“I’ll finally clean out the junk drawer in my kitchen.”

That was my pandemic promise.

You know the drawer I’m talking about, because you probably have one, too.  The drawer that will barely open because it’s packed full of discarded treasures you fully intend to use again.  And never do.  Pens with no ink.  Broken rubber bands.  A dilapidated deck of playing cards.  Part of somebody’s homework.  And carryout menus silently judging you for failing the Martha Stewart dinner test.  Every.  Single.  Night.

What was your pandemic promise?

Maybe you were going to exercise more.  Cook more.  Become a better partner, parent or pet owner.  And finally lose that last ten pounds.  All of which are worthwhile goals.

The challenge is that pandemic promises are like New Year’s resolutions.  And guess who got their 2020 New Year’s resolutions wrong?  Everyone.

And that’s OK.  The good news is there is a path forward to a better you personally and professionally even amidst a pandemic.

The secret to your success is sentence structure.

If only….then I would….

The most powerful stories are the stories we tell ourselves.  And the stories that set us up for disappointment and detours on our path to happiness and success follow a predictable pattern.  Have you ever told yourself stories like these?:

  • If only I could lose ten pounds, then I would have the confidence to start dating again.
  • If only I would get promoted, then I would finally be successful.
  • If only I could change jobs, then I would be happier.
  • If only I could spend more time at home, then I would….

In my case, the answer was to clean out that nagging junk drawer.  Along with all my drawers and closets.  The outcome I pictured?  Perfection.  The perfect house.  The perfect me.  

Except that I still haven’t cleaned out that junk drawer.  Because I discovered what I needed to clean out instead.  And you do, too.  Unrealistic expectations.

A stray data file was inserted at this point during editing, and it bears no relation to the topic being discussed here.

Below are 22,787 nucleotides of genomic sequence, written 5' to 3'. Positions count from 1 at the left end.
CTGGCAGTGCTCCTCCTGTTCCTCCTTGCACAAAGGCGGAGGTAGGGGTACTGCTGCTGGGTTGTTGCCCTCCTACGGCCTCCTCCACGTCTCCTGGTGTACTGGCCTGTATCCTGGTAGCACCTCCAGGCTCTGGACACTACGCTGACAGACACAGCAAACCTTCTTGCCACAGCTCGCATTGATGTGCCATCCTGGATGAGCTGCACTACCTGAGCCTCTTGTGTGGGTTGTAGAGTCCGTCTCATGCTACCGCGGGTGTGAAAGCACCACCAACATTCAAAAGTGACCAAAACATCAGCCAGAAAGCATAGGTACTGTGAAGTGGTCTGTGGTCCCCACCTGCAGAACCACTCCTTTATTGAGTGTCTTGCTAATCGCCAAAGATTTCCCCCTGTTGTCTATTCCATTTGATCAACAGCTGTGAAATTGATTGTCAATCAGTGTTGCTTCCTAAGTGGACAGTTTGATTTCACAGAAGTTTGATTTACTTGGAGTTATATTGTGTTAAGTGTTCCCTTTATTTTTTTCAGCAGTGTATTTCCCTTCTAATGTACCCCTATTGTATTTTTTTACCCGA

Stop Declaring, Start Discovering

While commuting to and from work and spending time away from home, I thought the grass would be greener (literally and figuratively) if only I could spend more time at home.

What I discovered along the way from suddenly working from home full time is that my calendar and my to do list looked a lot like that junk drawer.  Full of things that were taking up space even though they no longer served me.  Can you relate?

My unrealistic expectation of myself was that being on the road frequently was what kept me from succeeding with my junk drawer.  What really inhibited my success was the belief that working from home was the path to realizing that elusive goal of “having it all together all the time.”

May I Have What I Want and Want What I Have

That’s how I define success now, thanks to shared wisdom from a longtime friend and mentor.  What I’ve discovered is I want enough breaks in the daily action of life to enjoy my life.  And maybe you do, too.

If you feel like you’re constantly in motion yet going nowhere fast, press pause.  Scan your calendar and your to do list with these three questions to set yourself from the resolutions, promises and obligations that no longer serve you:

  • Does it have to be?
  • Does it have to be me?
  • Does it have to be me right now?

What have you given yourself permission to pause in this pandemic? 

Share your questions and ideas here and at @karenmangia or http://www.linkedin.com/in/karenmangia